The most typical appetizer you will find feaured in any Tuscan restaurant menu is chicken liver crostini; or you might try some fettunta (toasted bread with garlic and olive oil), crostoni (toasted bread with a tomato or beans topping and, again, olive oil) or a selection of Tuscan affettati (cured meats).
In Tuscany, typical starters are often bean or bread soups, while pasta is far less popular here than elsewhere in Italy. Tuscan soups may be hot like pappa al pomodoro (bread and tomato soup) and ribollita (vegetable, bean and bread soup), or cold like panzanella (a refreshing soaked-bread Summer salad).
The ultimate Tuscan dish, bistecca alla fiorentina is a feat for red meat fans: it should be about one inch thick and grilled over an open fire. In case you do not like your beef rare, a savory alternative is rosticciana (barbecued pork ribs), maybe sided with a mouth watering platter of verdure fritte miste (deep fried courgettes, artichokes, zucchini flowers, sage leaves and more...). For the more daring, a peculiar option maybe be trippa alla fiorentina (braised tripe in tomato sauce), or a casserole of fur or feathered game.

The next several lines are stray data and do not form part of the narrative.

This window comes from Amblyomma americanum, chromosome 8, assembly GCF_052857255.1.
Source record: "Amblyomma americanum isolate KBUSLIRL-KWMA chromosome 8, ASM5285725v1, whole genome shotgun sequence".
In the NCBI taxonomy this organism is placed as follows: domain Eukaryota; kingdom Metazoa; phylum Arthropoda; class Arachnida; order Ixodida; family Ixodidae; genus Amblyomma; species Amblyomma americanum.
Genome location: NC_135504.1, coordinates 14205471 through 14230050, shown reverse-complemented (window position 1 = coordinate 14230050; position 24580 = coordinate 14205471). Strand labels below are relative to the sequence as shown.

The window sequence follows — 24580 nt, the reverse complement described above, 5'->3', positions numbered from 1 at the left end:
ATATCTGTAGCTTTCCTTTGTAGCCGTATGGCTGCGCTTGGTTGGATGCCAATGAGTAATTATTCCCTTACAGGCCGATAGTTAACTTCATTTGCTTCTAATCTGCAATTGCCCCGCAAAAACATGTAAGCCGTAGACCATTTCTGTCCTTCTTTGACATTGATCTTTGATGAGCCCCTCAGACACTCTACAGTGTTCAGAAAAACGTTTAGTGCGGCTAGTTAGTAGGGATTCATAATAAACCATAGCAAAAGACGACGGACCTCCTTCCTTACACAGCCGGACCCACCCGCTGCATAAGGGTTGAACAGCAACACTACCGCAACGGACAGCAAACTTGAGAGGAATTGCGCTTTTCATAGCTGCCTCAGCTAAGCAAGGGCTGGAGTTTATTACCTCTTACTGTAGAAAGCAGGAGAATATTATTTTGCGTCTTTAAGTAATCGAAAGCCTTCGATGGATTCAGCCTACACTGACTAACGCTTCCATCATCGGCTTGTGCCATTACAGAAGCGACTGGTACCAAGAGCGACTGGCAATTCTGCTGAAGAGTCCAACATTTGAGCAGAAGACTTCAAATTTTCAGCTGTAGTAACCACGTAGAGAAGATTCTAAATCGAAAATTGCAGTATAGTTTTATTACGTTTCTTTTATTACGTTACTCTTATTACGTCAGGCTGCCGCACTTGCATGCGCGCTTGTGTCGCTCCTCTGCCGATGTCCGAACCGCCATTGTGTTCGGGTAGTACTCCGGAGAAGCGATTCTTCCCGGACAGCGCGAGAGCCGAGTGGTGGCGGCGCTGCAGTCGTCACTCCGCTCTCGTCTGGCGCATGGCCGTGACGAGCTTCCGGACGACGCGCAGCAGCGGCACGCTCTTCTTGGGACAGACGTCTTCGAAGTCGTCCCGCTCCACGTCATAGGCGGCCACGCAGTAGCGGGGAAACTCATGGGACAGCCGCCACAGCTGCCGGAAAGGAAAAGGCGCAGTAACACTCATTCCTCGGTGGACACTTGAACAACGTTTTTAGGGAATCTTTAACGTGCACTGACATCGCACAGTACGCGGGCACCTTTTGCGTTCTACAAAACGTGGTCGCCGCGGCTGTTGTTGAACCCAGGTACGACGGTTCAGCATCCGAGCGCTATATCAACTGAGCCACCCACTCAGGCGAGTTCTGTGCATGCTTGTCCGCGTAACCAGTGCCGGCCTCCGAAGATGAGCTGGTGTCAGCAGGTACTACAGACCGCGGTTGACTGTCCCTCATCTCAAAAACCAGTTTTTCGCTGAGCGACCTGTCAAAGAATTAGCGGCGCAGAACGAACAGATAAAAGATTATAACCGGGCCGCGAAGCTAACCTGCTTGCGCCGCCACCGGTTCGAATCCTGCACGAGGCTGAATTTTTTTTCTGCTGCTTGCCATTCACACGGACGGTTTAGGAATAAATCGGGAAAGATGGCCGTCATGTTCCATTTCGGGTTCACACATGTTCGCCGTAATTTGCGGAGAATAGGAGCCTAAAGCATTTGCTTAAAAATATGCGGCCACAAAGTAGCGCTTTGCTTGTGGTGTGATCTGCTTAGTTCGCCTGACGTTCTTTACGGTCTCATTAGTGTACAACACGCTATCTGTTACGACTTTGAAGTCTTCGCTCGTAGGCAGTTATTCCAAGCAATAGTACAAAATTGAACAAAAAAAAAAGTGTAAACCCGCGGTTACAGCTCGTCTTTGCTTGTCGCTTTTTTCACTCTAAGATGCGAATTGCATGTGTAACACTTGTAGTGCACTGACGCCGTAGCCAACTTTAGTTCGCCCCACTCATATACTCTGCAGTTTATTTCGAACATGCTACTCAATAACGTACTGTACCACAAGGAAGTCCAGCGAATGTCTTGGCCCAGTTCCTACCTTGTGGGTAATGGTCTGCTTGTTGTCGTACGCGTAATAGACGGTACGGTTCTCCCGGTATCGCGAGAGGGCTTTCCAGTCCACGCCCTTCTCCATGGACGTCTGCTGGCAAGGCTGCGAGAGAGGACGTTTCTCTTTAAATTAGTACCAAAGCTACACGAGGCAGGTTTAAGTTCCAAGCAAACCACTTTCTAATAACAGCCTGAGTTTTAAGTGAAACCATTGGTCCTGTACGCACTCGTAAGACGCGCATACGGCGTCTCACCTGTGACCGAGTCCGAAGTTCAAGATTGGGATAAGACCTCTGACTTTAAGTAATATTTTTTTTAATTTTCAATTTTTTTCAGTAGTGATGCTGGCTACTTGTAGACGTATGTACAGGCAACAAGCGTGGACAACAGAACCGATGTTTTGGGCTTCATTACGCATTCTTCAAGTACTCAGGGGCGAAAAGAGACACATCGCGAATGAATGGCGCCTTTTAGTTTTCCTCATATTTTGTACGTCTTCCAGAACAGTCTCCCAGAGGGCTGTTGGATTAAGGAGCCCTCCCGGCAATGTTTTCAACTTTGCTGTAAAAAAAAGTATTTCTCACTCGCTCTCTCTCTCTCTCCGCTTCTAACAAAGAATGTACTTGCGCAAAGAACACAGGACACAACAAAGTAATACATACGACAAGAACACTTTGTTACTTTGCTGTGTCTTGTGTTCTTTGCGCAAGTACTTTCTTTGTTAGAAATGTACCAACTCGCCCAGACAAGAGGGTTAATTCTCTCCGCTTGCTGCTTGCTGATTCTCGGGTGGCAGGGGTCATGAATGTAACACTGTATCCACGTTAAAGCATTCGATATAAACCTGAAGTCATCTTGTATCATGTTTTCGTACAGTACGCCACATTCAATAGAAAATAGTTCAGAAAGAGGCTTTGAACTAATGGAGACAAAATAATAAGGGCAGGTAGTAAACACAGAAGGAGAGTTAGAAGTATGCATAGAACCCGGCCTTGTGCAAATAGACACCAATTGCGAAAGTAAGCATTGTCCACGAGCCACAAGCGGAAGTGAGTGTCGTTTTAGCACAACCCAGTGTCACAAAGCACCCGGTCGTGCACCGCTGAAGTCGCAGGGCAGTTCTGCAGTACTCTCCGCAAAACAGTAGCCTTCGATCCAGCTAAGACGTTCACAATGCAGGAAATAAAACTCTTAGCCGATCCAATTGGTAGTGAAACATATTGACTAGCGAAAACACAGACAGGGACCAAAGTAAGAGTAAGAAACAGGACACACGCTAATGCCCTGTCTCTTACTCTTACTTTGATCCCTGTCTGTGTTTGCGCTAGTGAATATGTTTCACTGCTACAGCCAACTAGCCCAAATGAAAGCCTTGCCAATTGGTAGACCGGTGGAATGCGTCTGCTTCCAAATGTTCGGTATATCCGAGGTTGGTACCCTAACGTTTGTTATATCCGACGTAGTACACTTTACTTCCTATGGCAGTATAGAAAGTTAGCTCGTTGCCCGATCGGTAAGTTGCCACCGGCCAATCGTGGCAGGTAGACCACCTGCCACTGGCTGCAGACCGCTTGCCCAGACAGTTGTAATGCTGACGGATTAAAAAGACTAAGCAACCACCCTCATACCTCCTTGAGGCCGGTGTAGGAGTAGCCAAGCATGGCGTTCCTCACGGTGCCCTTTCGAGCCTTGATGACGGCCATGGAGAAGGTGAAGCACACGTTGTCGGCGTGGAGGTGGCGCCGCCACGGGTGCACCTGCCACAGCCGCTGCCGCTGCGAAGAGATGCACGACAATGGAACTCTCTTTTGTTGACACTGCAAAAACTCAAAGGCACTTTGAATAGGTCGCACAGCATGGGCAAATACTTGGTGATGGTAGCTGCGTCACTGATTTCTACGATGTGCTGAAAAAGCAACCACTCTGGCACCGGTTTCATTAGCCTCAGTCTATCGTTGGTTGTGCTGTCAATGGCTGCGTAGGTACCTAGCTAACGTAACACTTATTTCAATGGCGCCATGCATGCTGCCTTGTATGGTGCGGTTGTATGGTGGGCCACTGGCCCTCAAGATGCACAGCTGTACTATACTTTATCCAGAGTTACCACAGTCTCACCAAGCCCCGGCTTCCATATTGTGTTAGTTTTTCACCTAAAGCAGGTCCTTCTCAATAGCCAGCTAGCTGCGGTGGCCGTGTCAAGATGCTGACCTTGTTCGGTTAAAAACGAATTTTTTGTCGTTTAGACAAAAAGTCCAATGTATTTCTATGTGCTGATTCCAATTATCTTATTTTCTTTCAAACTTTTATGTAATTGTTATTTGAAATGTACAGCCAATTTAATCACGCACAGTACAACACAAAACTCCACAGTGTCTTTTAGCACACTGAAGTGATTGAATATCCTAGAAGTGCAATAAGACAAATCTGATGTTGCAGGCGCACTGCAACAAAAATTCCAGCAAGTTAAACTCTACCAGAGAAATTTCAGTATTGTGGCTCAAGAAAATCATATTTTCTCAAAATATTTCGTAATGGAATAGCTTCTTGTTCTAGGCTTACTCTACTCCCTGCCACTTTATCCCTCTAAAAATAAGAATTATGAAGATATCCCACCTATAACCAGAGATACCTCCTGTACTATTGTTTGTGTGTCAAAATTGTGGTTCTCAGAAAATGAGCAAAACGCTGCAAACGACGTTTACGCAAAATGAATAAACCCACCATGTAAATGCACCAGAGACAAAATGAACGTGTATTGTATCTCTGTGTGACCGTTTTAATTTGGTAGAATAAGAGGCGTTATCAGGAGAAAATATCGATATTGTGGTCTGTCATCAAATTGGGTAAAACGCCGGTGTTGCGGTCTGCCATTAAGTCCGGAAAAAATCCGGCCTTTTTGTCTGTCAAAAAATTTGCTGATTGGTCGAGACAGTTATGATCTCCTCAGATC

Tuscans are teasingly nicknamed 'mangiafagioli' (bean-eaters) for their widespread use of beans, grown locally in many typical varieties. A very typical Tuscan way of cooking them is placing them in a glass flask over a dying fire until they reach a creamy consistency: in your restaurant menu, the entry for these would spell 'fagioli al fiasco'.
For desserts let a delicious slice of zuccotto (ice-cream sponge cake) spoil you, or dip some rustic cantucci (almond cookies from Prato) in half a glass of sweet or dry Vin Santo (Tuscan sweet wine). Otherwise you may want to wind up your meal with a slice of the local pecorino (sheepsmilk) cheese - ranging from creamy fresh to piquant mature or even flavored (truffle, black pepper, chilli...) - with pears or honey: you'll be amazed!